NASA's first mission to Pluto has sailed past another critical milestone, as the New Horizons team successfully completed its second major system-level evaluation.
New Horizons held its Preliminary Design Review Oct. 22-24 at The Johns Hopkins University Applied Physics Laboratory (APL) in Laurel, Md., which manages the mission for NASA. A panel of spacecraft and system engineering experts from APL, NASA's Jet Propulsion Laboratory, NASA Goddard Space Flight Center and Southwest Research Institute examined New Horizons' mission plans and spacecraft design - concluding each are reaching their anticipated level of maturity and that the project is ready to proceed.
"New Horizons has continued to make substantial progress since its first requirements review five months ago," says Eric Hoffman, the APL Space Department's chief engineer, who chaired the 10-member review panel. "New Horizons has validated its preliminary design and the team can move ahead with more detailed design activities."
The New Horizons spacecraft team plans to start construction next year, after additional reviews in the spring. Long lead-time parts are already being ordered. The science instruments underwent design reviews in August and remain on track for completion by summer 2004.
"We are on schedule and well within budget," says New Horizons Project Manager Thomas Coughlin, of APL. "We are exactly where we intended to be. This is a great team and we're ready to get on with this mission."
New Horizons is working toward a January 2006 launch; it also has backup launch opportunities in February 2006 and February 2007. Depending on the launch vehicle NASA selects - the agency is expected to choose either a Delta IV or an Atlas V by early next year - New Horizons could arrive at Pluto and its moon, Charon, as early as 2015. If launched in January 2006, as planned, it will swing past Jupiter for a gravity boost and scientific studies in 2007. After exploring Pluto-Charon, the spacecraft will encounter up to three other rocky, icy objects in the Kuiper Belt.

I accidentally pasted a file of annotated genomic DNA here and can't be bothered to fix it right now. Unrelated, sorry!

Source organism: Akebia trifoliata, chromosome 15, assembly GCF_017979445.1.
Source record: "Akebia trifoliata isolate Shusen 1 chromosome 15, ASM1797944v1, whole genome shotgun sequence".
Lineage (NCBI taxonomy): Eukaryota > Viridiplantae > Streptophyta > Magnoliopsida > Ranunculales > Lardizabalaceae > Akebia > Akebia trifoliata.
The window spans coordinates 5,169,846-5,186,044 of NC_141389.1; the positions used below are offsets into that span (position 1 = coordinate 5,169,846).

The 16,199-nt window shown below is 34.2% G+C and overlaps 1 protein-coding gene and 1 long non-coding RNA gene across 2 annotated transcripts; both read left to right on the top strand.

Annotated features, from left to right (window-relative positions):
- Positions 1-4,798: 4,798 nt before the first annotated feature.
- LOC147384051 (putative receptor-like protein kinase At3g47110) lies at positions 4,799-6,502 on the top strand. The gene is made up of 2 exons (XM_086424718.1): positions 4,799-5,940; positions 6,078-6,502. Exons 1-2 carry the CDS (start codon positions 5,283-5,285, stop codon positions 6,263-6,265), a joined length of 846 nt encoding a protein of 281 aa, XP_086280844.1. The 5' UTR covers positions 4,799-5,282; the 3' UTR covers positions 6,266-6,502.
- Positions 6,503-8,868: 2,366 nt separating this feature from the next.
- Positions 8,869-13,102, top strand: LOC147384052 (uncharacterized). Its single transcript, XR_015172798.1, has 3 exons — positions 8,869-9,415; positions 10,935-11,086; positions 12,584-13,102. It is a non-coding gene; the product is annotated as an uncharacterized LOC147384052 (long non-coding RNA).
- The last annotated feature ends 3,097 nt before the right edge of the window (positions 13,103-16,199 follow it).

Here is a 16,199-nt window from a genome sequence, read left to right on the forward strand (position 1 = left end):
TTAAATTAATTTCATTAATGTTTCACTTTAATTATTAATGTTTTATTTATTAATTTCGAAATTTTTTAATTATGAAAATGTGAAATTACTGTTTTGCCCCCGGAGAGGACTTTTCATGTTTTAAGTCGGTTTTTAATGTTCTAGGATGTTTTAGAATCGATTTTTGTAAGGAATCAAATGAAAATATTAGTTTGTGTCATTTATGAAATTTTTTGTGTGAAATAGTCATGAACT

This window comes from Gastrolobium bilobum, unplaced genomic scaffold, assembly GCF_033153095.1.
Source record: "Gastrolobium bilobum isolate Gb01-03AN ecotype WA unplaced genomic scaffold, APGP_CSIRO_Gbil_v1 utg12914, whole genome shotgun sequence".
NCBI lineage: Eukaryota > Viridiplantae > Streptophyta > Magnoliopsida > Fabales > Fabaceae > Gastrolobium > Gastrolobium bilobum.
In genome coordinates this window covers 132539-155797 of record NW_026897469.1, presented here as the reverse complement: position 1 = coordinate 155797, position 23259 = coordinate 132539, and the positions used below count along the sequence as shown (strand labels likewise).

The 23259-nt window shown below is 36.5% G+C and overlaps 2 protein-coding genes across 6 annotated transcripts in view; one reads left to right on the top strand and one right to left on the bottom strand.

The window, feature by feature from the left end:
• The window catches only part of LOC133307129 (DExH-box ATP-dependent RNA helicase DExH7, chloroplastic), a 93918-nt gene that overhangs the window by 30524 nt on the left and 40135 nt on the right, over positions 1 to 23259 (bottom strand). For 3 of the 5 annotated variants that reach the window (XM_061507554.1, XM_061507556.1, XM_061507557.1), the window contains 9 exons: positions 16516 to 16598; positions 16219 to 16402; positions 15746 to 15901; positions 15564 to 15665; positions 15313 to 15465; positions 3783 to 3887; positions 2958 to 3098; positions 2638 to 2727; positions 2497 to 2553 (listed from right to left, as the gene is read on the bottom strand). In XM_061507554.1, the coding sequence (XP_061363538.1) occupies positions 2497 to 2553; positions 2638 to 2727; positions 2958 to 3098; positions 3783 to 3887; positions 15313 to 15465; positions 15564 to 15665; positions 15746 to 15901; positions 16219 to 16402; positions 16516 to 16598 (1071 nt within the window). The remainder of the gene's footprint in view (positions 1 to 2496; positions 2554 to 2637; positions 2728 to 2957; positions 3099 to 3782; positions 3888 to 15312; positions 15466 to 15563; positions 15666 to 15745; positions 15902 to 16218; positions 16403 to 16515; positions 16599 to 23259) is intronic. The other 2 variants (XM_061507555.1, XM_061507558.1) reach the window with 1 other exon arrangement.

New Horizons is the first mission to Pluto-Charon and the Kuiper Belt of rocky, icy objects beyond. Principal Investigator Dr. Alan Stern, director of the Southwest Research Institute (SwRI) Space Studies Department, Boulder, Colo., leads a mission team that includes major partners at the Johns Hopkins University Applied Physics Laboratory (APL).; Stanford University, Palo Alto, Calif.; Ball Aerospace Corp., Boulder; NASA Goddard Space Flight Center, Greenbelt, Md.; and the Jet Propulsion Laboratory, Pasadena, Calif. APL manages the mission for NASA and will design, build and operate the New Horizons spacecraft. SwRI is responsible for scientific instrument development, science team management and the mission's scientific investigations.